COVID-19 brought severe money pressures and highlighted the vulnerabilities of Canadians in 2020. This year is almost over, and millions feel they’re financially fragile heading into 2021. The massive work interruptions since mid-March resulted in heightened concerns about families’ ability to meet essential needs and financial obligations.
Government transfers and various emergency measures are helping a great deal in alleviating financial hardships. However, the programs are temporary and will end within a prescribed period. Since the fallout from the pandemic is likely to extend, you can take steps to improve your financial position and not be in survival mode.
1. Do a budget makeover
The top financial priority in this abnormal situation is to ensure you can cover essential expenses. Similar to what most companies and businesses are doing, conserve cash. Re-evaluate your budget and do a makeover if need be. You’ll have savings or emergency funds if you can free up more cash due to fewer expenses in a work-from-home environment.
2. Work out a debt strategy
On December 9, 2020, the Bank of Canada announced that it would maintain a rock bottom policy rate and continue buying bonds. The moves aim to drive down interest rates on mortgages and business loans to ease debt loads. Expect interest rates to remain low for at least the next three years.
If you have a mortgage, consider refinancing as you might save thousands from a drop in your rate. Also, carrying debt is never advisable during a recession. It might be a good time to consolidate debts and secure a lower interest rate.
3. If possible, create passive income
The Toronto Stock Exchange (TSX) suffered a massive selloff in March but has since recovered the losses. Canada’s primary stock market index is now up 3.28% year to date, an incredible 57% rally from its low. Despite the market’s volatility, many stayed on and are investing more following the rebound.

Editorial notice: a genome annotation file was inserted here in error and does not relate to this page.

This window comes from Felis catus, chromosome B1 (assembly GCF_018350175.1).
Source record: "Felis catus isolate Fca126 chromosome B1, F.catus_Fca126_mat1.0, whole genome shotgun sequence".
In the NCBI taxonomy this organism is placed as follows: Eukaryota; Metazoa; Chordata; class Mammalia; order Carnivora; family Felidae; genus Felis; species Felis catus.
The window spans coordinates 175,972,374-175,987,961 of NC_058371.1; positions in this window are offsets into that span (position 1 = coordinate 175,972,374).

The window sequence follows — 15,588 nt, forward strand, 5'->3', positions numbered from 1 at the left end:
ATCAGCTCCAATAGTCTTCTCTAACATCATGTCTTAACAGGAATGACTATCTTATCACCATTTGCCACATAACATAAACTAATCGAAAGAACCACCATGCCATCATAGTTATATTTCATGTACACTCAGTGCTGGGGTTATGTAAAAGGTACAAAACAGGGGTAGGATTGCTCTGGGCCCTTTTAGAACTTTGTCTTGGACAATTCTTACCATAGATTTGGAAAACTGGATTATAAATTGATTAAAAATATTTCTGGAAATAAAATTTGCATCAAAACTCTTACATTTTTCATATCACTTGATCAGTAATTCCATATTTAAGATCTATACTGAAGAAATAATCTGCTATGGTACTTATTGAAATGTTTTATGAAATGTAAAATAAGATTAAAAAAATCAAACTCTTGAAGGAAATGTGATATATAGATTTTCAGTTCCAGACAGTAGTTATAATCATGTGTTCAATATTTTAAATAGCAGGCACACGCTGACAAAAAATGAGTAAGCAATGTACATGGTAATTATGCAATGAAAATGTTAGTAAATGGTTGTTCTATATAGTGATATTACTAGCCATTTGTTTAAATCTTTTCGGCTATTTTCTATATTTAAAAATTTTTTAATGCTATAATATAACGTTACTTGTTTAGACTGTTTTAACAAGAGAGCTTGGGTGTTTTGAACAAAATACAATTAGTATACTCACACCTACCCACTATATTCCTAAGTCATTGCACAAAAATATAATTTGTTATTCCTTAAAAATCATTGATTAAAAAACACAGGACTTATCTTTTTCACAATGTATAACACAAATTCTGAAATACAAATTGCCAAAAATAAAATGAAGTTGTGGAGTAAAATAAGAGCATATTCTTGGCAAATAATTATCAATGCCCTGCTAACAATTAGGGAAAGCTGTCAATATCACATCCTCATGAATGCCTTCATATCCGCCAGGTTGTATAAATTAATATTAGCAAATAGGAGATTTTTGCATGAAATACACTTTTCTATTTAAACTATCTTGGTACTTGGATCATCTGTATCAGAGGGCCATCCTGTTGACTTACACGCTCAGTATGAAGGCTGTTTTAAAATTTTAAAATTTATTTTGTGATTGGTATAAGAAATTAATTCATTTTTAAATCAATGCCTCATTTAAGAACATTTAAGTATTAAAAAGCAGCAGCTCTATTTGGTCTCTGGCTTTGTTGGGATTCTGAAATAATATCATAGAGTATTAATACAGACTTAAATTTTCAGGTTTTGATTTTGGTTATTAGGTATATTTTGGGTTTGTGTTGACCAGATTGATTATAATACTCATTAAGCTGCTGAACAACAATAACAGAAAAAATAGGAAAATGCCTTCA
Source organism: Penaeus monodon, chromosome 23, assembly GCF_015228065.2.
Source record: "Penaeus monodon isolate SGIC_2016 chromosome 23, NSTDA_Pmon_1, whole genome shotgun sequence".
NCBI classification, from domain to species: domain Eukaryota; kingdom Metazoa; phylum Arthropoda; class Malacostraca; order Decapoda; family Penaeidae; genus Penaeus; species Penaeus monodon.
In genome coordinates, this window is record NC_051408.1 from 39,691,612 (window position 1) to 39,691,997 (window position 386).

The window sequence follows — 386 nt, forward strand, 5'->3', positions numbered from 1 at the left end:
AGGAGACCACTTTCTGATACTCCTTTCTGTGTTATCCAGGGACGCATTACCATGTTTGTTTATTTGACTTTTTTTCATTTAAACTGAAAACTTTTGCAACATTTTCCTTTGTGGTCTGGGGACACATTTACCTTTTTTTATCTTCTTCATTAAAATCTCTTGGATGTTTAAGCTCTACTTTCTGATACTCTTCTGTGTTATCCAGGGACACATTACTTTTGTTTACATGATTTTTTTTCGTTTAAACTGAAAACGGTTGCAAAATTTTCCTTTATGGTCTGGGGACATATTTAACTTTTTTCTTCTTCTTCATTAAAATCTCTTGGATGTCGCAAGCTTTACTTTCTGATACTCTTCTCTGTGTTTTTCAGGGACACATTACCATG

If your finances allow, it won’t hurt to invest in dividend stocks. You can create passive income and have more financial cushion. It will also enable you to get back on track towards your long-term financial goals.
Build financial security
A high-quality dividend stock with bond-like features is Fortis (TSX:FTS)(NYSE:FTS). The utility stock is the perennial choice of risk-averse investors. You can build financial security and receive a recurring income stream amid a recessionary environment.
With Fortis as your anchor, there’s capital protection and dividend safety regardless of economic circumstances. This $24.5 billion regulated electric and gas utility company is relatively immune to harsh market conditions. Earnings are predictable while cash flows are stable because the company derives 99% of revenues from regulated utility assets.
The recession-proof stock trades at $52.49 per share and pays a decent 3.85%. Assuming you own $150,000 worth of Fortis shares, the passive income is $5,775 or equivalent to $481.25 per month. Buy and hold the stock to keep the cash flow coming. Furthermore, management plans to increase dividends by 6% annually through 2024. Certain Canadians are less vulnerable to financial stress because they own defensive assets like Fortis.
Financial well-being framework
COVID-19 threatens economic stability as well as health. However, it doesn’t mean Canadians are incapable of resiliency in a crisis. Following these steps can help you construct a financial well-being framework.
Speaking of a three-step checklist to avoid feeling financially fragile...
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This article represents the opinion of the writer, who may disagree with the “official” recommendation position of a Motley Fool premium service or advisor. We’re Motley! Questioning an investing thesis — even one of our own — helps us all think critically about investing and make decisions that help us become smarter, happier, and richer, so we sometimes publish articles that may not be in line with recommendations, rankings or other content.
Fool contributor Christopher Liew has no position in any of the stocks mentioned. The Motley Fool recommends FORTIS INC.